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August 1, 1985

Cable No. 1347, Charge d'Affairs Tanabe to the Foreign Minister, 'Problem of the Release of the American Hostages (Sending of a Special Message to Foreign Minister Velayati and Dispatch of Prime Minister’s Special Envoy)'

Number: R105011


Primary: Middle Eastern and African Affairs Bureau Director-General


Sent: Iran, August 01, 1985, 14:05


Received: MOFA, August 01, 1985, 20:02


To: The Foreign Minister      

From: Charge d’Affaires Tanabe


Problem of the Release of the American Hostages (Sending of a Special Message to Foreign Minister Velayati and Dispatch of Prime Minister’s Special Envoy)


No. 1347 Secret Top Urgent


(Limited Distribution)

Re: Your Telegram, Middle Eastern and African Affairs Bureau Director-General’s Telegram No. 610 and Your Telegram, Middle Eastern and African Affairs Bureau Director-General’s Joint Telegram No. 11021


On the 1st, I visited Second Political Bureau Director Ahani and, following your initial telegram, requested that he deliver the message in question and explained to him regarding the dispatch of Special Envoy Nakayama. The other side spoke as follows (Yoshihara accompanied me).


1. International Terrorism


(1) I will deliver Foreign Minister Abe’s message immediately to Foreign Minister Velayati.


(2) Majlis Speaker Rafsanjani expressed Iran’s clear position on international terrorism when he spoke with those involved on the occasion of his visit to Japan. Iran holds that, together with terrorism, we should denounce its roots.


Also, we should denounce terrorism not only in Lebanon, but wherever it occurs. Touching on the support of France and the United States for such terrorists as Rajavi, Majlis Speaker Rafsanjani called on Japan to denounce such terrorism.


(3) Regarding the matter of the seven American hostages, we deny any involvement in it. On the other hand, we would like to point out how much the Lebanese people hate the United States.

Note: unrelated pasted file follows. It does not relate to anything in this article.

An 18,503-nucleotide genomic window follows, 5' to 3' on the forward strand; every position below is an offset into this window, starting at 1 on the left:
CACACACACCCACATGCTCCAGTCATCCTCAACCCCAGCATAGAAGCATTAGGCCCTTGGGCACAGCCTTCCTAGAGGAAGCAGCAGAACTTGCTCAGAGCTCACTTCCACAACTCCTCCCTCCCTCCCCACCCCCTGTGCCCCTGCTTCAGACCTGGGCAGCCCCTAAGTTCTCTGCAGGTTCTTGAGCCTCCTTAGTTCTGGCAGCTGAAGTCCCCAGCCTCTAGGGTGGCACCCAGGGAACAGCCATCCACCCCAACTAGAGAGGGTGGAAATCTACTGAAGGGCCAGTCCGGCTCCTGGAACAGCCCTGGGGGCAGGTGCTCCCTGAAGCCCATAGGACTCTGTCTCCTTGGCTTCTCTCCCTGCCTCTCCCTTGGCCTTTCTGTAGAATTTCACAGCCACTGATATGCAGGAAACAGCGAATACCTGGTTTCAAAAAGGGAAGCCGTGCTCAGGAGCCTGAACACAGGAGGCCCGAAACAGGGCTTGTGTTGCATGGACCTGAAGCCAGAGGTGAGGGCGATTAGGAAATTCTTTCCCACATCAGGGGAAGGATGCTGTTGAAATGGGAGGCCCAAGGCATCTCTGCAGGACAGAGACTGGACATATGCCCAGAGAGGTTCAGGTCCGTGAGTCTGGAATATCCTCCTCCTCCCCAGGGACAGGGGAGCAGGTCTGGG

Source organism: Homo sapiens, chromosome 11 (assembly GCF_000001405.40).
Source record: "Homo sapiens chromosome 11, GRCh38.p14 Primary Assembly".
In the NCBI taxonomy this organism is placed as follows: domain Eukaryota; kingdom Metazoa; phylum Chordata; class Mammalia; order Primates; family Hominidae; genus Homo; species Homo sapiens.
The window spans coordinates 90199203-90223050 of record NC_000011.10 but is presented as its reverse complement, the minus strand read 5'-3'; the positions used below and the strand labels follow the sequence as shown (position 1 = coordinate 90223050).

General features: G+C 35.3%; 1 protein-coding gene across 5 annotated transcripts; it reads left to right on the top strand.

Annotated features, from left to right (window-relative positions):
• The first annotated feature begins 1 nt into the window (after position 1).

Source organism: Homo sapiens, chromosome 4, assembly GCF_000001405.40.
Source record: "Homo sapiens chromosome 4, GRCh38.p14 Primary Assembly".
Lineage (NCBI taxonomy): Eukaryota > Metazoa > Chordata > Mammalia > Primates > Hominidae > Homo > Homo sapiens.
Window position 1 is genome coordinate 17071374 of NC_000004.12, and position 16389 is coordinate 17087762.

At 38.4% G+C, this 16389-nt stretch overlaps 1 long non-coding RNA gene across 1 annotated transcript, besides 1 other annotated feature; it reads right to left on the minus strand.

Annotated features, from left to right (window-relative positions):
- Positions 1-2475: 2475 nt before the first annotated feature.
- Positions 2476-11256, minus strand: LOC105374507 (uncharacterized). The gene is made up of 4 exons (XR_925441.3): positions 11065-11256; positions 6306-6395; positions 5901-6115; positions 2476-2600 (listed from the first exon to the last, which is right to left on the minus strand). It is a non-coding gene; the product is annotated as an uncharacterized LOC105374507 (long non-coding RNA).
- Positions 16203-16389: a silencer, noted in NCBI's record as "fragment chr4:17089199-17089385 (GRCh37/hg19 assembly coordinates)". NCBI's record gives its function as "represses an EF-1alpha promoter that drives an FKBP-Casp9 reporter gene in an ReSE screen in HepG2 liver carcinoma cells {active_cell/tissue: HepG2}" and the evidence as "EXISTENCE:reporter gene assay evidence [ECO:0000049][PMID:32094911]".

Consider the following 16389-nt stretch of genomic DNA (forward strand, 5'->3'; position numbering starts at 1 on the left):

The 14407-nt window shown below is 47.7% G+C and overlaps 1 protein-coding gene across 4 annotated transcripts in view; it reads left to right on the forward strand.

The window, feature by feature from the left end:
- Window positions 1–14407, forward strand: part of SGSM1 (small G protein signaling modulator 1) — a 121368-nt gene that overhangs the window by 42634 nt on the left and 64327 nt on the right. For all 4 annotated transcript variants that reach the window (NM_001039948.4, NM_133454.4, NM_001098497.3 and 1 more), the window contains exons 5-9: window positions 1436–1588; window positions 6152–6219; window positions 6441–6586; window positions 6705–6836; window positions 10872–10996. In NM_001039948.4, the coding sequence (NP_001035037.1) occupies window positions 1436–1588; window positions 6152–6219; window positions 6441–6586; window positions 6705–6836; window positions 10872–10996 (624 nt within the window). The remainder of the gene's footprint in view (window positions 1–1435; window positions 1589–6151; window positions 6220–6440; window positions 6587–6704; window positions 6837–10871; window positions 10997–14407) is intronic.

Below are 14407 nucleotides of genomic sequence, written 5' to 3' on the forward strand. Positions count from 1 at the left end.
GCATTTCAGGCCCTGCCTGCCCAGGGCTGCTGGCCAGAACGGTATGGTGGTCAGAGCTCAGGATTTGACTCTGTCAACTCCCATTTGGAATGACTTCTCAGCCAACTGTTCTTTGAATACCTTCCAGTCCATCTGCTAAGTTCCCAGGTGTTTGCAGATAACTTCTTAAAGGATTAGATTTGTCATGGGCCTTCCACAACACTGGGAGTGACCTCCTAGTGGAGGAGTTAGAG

Majlis Speaker Rafsanjani, as he said in Japan, did exert some effort for the resolution of the TWA hijacking, but the promise to free 700 persons held in Israel within four days after the release of the TWA passengers has not been kept.


Even the 300 persons temporarily released were taken back at the border to Israel. How does the United States explain breaking this promise?


Of course, the Lebanese people do not react favorably to the breaking of this promise.


(4) In regard to Minister Abe’s message, and other than the above, we will convey to the Japanese side any comment from Foreign Minister Velayati.


2. Special Envoy Nakayama


(1)  Regarding the visit to Iran, I have a positive outlook and would like to report it to the top officials.


In addition, if he is bringing only the personal letter [from Prime Minister Nakasone] for Majlis Speaker Rafsanjani, arranging an audience with Prime Minister Mousavi may be difficult. We will convey your wishes to those involved.


(2) We have no objection to keeping the Special Envoy’s visit secret from the outside. Rather, based on previous experience, we are concerned with the Japanese side leaking it to the press.


In the unlikely event that this visit were to be reported, particularly in relation to the hostage problem or the Iran-Iraq conflict, we would have no choice but to categorically reject the visit.


I wish to emphasize this point.


(3) We think that it is good to think of this visit as a follow-up to Majlis Speaker Rafsanjani’s visit to Japan.


Special Envoy Nakayama may raise any issue, but it would be undesirable for him to emphasize international terrorism alone.


Majlis Speaker Rafsanjani has already made clear Iran’s position regarding this and will have nothing to say about it beyond what he said in Japan.


Passed to United States. (End)

A telegram from Charge d’Affaires Tanabe to the Foreign Minister in Japan regarding the American hostages in Lebanon and Special Envoy Nakayama’s visit to Iran.

Document Information


Diplomatic Archives of the Ministry of Foreign Affairs of Japan, File No. 2017-0630. Translated by Stephen Mercado.


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